On polishing Jane Austen’s halo

My American friend Peggy who, several years ago, very generously sent me the Pride and Prejudice Game, has now sent me a link to a short interview – with a transcript – conducted on NPR (National Public Radio) with Dr Kathryn Sutherland. Sutherland is the academic who has been researching Austen‘s manuscripts for the last three years and whose quoted-around-the-world comments I discussed briefly in a recent post.

This interview contains statements by Sutherland that are similar to those she made in a BBC interview (in a link provided by blogger Arti in her comment on my previous post). In Peggy’s link, Sutherland says that she has received some negative reactions to her comments. Not surprising, I suppose, given what was clearly out-of-context seantionalist reporting.

Anyhow, this is what she said to the NPR interviewer:

I’ve heard a range of responses. And I have had some very extreme and, I have to say, unpleasant responses to my work. All I can say is that, you know, as critics we should just stop polishing her halo.

There are very few authors that we put in this extraordinary position where we feel that we should never say anything critical about them. She can stand up to it. She’s interesting. She’s experimental. She’s an extraordinary writer. The idea that we can never question what she wrote I think is absolute nonsense.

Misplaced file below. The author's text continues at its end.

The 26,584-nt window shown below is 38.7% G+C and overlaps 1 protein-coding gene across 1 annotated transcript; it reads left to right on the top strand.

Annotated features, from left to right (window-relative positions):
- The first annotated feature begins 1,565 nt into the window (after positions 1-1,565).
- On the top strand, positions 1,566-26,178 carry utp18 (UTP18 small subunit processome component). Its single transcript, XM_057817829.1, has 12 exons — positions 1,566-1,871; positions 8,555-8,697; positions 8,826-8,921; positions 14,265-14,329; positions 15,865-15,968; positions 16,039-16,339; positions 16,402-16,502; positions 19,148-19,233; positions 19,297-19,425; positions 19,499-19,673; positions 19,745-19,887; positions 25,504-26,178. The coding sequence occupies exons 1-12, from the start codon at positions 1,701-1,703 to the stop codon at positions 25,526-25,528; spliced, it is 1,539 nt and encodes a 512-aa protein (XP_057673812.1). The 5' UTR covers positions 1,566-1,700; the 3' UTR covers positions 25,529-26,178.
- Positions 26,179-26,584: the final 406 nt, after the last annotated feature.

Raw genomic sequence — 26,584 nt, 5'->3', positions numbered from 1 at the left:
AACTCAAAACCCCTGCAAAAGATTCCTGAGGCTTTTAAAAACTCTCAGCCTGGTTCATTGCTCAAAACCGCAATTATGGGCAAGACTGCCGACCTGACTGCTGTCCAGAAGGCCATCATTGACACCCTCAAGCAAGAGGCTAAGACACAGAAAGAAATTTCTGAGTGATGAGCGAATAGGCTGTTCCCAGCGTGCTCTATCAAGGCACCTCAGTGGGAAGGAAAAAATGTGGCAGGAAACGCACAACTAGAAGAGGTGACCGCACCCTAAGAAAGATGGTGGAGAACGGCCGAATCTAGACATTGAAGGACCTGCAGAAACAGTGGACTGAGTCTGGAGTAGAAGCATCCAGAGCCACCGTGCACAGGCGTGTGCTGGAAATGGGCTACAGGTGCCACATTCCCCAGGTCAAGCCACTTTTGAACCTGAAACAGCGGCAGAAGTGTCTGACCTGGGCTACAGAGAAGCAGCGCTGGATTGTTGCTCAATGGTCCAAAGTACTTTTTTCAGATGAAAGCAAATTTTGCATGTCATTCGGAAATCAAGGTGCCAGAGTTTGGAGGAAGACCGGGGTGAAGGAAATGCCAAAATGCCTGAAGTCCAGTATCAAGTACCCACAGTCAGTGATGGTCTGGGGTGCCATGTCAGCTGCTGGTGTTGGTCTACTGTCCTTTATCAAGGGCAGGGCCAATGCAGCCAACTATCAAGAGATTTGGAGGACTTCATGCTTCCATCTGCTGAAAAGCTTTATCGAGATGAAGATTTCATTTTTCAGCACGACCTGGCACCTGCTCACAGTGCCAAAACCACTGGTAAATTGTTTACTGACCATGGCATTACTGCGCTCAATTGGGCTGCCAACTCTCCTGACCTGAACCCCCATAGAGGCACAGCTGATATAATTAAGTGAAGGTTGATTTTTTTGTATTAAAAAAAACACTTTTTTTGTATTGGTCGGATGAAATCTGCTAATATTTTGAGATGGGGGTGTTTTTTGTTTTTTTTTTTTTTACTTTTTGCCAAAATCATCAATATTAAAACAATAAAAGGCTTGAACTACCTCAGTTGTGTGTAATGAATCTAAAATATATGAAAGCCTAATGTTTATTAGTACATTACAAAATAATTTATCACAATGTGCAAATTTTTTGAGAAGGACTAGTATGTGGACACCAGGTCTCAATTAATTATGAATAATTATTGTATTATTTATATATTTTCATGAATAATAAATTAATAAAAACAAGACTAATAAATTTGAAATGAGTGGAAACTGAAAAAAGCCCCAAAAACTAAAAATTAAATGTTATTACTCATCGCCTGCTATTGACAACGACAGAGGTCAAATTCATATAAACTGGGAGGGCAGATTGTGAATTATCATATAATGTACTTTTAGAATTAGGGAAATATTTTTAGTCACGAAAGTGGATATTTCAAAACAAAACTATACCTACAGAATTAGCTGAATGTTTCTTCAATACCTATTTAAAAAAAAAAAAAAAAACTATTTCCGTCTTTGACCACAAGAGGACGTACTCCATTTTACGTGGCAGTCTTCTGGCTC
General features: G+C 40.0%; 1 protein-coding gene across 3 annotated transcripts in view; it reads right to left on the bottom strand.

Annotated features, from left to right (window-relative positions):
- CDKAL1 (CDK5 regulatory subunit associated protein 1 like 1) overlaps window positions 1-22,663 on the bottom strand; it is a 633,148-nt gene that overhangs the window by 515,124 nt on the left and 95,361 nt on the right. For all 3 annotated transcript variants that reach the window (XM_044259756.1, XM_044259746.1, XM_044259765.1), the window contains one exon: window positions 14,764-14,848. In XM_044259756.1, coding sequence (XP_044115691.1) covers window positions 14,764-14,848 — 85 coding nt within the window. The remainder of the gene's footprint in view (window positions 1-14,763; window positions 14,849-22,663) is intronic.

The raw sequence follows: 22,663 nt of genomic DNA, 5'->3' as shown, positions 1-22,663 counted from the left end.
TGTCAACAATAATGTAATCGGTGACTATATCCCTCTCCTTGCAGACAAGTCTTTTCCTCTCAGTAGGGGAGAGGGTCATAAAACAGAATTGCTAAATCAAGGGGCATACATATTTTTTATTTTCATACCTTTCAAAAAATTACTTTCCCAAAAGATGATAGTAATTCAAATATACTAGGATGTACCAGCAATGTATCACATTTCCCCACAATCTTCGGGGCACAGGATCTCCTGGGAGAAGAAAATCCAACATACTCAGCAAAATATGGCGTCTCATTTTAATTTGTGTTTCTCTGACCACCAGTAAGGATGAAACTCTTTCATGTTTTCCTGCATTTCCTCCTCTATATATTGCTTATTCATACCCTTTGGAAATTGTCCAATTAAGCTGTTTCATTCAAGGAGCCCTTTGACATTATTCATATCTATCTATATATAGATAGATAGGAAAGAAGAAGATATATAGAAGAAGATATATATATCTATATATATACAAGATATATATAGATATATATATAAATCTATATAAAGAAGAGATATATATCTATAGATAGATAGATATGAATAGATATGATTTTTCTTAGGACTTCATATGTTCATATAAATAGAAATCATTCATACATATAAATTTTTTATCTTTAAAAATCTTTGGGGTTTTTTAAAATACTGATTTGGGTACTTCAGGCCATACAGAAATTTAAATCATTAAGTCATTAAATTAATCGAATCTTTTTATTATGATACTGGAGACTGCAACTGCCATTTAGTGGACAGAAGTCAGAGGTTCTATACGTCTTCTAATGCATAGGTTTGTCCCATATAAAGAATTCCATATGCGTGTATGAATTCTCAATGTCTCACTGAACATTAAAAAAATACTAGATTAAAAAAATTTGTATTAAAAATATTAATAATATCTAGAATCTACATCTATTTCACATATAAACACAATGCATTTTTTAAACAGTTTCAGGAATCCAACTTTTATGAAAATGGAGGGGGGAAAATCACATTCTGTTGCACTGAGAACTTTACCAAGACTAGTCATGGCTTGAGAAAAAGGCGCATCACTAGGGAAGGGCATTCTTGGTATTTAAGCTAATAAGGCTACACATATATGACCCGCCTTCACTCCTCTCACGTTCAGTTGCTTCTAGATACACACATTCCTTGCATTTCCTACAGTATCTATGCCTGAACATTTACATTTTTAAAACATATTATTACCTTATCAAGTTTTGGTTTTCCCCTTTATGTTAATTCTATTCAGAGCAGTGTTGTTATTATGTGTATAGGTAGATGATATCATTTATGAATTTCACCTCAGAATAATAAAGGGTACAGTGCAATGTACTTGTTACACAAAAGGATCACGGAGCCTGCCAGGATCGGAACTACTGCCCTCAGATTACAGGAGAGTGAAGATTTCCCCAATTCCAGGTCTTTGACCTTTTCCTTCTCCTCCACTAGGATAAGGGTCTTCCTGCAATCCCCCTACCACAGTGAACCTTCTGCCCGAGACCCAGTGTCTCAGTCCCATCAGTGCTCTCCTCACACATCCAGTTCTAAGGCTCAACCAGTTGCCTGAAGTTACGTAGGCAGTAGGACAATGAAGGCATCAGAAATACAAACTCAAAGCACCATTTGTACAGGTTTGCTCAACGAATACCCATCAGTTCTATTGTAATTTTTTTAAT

Can’t say fairer than that …

4 thoughts on “On polishing Jane Austen’s halo

  1. My main objection to Austen is that her prose is all a bit tidy and even a little trite and arch sometimes in its neat observations (reminding me slightly of a Monty Python sketch where George Bernard Shaw and Oscar Wilde tossed bon mots at each other), so I think the news that she was edited – or possibly over-edited – doesn’t detract from her reputation at all

    • LOL zmkc. If you feel that way then you’d porbably like her letters as there’s no editing there. They include some tedious details but some wonderful off the cuff Austen bite without the tautness of the novels. Must say I don’t mind the tidy prose but when I return form Hong Kong will try to remember to give some lovely quotes from her letters.

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